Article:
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Math Brain Teaser Question and attempted solution with Java - need help.

  1. Jul 21, 2009 #1
    1. The problem statement, all variables and given/known data

    The question is thus:

    e = even digit
    o = odd digit

    eo
    x ee
    -----
    eoe
    +eoe
    -----
    oooe


    Which is just the expanded multiplication of the numbers eo and ee, with eoe and eoe being the partial products and oooe being the product. The question is to find the numbers which fit the digits.


    3. The attempt at a solution

    Here is the code I wrote to find the solution:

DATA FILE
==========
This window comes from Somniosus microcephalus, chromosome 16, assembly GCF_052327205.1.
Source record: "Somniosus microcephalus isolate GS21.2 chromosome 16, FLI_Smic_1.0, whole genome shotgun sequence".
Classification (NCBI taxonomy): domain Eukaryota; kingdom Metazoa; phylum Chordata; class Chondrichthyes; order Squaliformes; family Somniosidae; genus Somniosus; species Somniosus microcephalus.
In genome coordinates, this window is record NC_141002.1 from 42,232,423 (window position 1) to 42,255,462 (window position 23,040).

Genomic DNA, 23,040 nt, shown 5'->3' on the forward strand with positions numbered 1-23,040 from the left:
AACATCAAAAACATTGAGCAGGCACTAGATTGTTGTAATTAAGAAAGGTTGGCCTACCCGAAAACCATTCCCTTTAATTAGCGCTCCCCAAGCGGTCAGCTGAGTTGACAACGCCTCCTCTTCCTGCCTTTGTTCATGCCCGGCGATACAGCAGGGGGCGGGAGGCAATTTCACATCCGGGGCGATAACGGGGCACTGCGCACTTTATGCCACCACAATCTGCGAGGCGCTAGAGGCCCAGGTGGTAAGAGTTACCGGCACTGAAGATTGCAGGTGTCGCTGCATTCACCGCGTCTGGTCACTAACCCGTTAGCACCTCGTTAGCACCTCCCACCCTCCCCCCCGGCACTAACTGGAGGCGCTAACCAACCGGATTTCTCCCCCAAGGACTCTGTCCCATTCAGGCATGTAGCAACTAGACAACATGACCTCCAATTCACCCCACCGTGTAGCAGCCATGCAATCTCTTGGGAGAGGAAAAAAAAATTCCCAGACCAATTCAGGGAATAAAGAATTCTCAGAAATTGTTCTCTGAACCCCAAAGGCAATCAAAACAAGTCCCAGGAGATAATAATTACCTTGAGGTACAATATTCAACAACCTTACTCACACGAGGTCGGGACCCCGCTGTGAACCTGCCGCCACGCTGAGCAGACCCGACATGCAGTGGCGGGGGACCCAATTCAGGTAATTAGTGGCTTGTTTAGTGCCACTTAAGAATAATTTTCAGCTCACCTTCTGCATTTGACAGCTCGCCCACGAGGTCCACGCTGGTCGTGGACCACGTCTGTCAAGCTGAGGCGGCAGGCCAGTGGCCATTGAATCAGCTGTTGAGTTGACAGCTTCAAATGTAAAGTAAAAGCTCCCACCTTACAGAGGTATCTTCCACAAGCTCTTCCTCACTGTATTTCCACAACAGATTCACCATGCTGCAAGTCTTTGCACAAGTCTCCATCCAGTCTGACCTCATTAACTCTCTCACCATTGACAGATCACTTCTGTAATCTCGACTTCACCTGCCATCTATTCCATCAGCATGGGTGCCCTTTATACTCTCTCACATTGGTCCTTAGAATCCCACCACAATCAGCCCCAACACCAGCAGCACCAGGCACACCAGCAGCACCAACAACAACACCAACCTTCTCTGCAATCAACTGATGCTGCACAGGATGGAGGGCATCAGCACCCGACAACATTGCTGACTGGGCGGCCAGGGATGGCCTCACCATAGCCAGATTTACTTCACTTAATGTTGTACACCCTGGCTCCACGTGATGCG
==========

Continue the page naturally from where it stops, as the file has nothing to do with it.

Code (Text):
    public class EvensOdds
    {
        public static void main(String[ ] args)
        {
           
            // num = AB, CD, EFGH
            double a, b, c, d, e, f, g, h;
            double fir, sec;
            double fira, firb, firc;
            double seca, secb, secc;
            double product;
           
            for(int i = 9; i < 100; i++){
                b = Math.floor(i % 10);
                a = Math.floor((i % 100)/10);
                if(a % 2 == 0 && b % 2 != 0){
                    for(int x = 9; x < 100; x++){
                        d = Math.floor(x % 10);
                        c = Math.floor((x % 100)/10);
                        if(c % 2 == 0 && d % 2 ==0){
                            fir = d * i;
                                firc = Math.floor(fir % 10);
                                firb = Math.floor((fir % 100)/10);